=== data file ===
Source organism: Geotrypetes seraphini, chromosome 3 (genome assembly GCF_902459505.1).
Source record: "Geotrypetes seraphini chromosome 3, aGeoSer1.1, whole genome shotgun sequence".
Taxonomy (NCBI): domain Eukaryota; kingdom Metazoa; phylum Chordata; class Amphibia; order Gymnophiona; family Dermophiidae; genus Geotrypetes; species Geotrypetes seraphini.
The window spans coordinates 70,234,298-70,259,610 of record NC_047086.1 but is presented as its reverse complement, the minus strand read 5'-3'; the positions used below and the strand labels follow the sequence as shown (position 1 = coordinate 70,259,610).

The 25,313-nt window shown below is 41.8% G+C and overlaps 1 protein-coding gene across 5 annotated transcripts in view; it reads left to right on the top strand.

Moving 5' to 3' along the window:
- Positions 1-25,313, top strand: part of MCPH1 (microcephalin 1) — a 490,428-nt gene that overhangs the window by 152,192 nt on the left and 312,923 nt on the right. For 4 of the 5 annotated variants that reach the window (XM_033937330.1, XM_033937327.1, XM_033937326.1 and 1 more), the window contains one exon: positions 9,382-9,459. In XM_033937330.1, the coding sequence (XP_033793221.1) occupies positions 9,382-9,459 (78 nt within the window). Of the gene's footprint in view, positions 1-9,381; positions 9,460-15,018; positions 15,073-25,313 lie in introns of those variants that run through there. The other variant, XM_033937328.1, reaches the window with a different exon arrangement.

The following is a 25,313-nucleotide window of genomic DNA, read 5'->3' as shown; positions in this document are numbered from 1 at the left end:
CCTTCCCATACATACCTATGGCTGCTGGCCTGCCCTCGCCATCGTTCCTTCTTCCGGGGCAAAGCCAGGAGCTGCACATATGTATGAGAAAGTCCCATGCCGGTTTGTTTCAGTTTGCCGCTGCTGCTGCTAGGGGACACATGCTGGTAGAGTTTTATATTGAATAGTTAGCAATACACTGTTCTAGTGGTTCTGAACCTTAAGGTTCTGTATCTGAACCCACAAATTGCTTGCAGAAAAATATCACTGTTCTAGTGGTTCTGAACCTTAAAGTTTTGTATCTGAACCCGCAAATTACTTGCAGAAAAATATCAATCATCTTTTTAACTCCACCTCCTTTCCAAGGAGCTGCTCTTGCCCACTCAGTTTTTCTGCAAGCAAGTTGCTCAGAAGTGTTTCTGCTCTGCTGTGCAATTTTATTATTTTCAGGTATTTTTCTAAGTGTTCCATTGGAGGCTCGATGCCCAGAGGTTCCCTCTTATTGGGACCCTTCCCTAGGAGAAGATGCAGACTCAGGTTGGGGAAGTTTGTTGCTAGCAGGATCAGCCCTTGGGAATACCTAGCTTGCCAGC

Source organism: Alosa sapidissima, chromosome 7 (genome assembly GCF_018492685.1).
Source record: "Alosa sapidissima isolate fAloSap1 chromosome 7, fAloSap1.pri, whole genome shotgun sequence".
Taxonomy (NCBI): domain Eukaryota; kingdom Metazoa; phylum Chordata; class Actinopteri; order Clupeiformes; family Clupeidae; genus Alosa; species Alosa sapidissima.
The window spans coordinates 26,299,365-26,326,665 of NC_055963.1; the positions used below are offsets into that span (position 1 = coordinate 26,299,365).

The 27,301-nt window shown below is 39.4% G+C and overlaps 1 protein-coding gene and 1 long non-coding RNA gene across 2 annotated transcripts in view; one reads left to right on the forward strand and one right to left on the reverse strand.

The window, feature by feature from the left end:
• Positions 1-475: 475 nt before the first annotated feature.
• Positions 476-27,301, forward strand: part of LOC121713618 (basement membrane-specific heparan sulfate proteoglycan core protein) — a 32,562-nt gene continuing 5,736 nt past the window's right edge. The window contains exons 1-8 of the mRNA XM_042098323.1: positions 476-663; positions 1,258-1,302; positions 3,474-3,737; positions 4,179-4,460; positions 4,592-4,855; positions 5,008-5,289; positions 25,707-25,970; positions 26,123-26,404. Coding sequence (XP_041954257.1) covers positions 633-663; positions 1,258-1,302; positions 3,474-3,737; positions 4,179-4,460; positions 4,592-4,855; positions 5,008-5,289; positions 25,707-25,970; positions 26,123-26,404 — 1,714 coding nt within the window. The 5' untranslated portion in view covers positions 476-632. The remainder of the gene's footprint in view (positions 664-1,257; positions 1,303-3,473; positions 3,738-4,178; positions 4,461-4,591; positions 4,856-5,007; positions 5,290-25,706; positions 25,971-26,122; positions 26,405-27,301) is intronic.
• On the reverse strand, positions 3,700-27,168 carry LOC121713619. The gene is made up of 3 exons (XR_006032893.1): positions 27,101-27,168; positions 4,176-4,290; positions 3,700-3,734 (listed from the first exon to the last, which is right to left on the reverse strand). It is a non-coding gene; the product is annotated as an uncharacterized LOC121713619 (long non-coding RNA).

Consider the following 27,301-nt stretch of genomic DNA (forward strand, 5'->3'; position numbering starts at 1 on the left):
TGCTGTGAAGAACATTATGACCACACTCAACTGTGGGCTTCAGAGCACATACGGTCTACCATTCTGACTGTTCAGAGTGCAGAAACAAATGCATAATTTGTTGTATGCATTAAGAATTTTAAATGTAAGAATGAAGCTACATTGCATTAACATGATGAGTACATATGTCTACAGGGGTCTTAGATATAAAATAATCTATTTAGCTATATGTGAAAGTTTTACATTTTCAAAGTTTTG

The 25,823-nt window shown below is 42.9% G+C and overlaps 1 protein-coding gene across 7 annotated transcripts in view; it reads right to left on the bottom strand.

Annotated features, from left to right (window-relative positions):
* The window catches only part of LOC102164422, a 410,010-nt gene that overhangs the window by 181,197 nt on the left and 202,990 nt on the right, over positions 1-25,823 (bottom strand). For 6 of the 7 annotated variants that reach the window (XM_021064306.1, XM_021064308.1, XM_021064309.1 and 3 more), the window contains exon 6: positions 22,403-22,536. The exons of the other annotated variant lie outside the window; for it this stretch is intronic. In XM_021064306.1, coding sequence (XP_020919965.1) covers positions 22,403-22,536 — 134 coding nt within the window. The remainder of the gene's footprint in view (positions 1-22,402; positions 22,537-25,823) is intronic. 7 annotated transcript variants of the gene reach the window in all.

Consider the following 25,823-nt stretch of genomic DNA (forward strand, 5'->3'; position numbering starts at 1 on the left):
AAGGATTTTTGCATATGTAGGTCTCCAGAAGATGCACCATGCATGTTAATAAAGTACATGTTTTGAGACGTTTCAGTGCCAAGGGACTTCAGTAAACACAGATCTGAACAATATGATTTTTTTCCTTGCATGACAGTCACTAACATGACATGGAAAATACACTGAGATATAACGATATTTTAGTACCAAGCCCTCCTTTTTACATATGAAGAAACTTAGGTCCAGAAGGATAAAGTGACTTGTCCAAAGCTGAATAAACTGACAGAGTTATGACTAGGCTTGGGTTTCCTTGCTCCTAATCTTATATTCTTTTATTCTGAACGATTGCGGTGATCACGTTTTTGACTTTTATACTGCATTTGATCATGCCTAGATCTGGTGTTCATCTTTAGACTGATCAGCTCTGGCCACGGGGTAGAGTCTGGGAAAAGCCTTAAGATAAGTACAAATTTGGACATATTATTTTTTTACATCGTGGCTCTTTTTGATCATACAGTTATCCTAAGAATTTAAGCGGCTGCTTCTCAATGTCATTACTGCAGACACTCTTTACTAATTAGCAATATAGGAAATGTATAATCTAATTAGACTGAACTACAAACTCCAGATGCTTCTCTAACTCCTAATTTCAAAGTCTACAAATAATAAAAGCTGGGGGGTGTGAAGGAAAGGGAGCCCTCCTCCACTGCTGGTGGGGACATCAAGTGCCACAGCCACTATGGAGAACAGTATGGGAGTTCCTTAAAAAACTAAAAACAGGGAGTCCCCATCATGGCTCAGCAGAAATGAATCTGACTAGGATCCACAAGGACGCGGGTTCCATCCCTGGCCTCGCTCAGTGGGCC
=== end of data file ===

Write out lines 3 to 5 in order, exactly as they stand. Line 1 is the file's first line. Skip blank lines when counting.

Taxonomy (NCBI): domain Eukaryota; kingdom Metazoa; phylum Chordata; class Amphibia; order Gymnophiona; family Dermophiidae; genus Geotrypetes; species Geotrypetes seraphini.
The window spans coordinates 70,234,298-70,259,610 of record NC_047086.1 but is presented as its reverse complement, the minus strand read 5'-3'; the positions used below and the strand labels follow the sequence as shown (position 1 = coordinate 70,259,610).

The 25,313-nt window shown below is 41.8% G+C and overlaps 1 protein-coding gene across 5 annotated transcripts in view; it reads left to right on the top strand.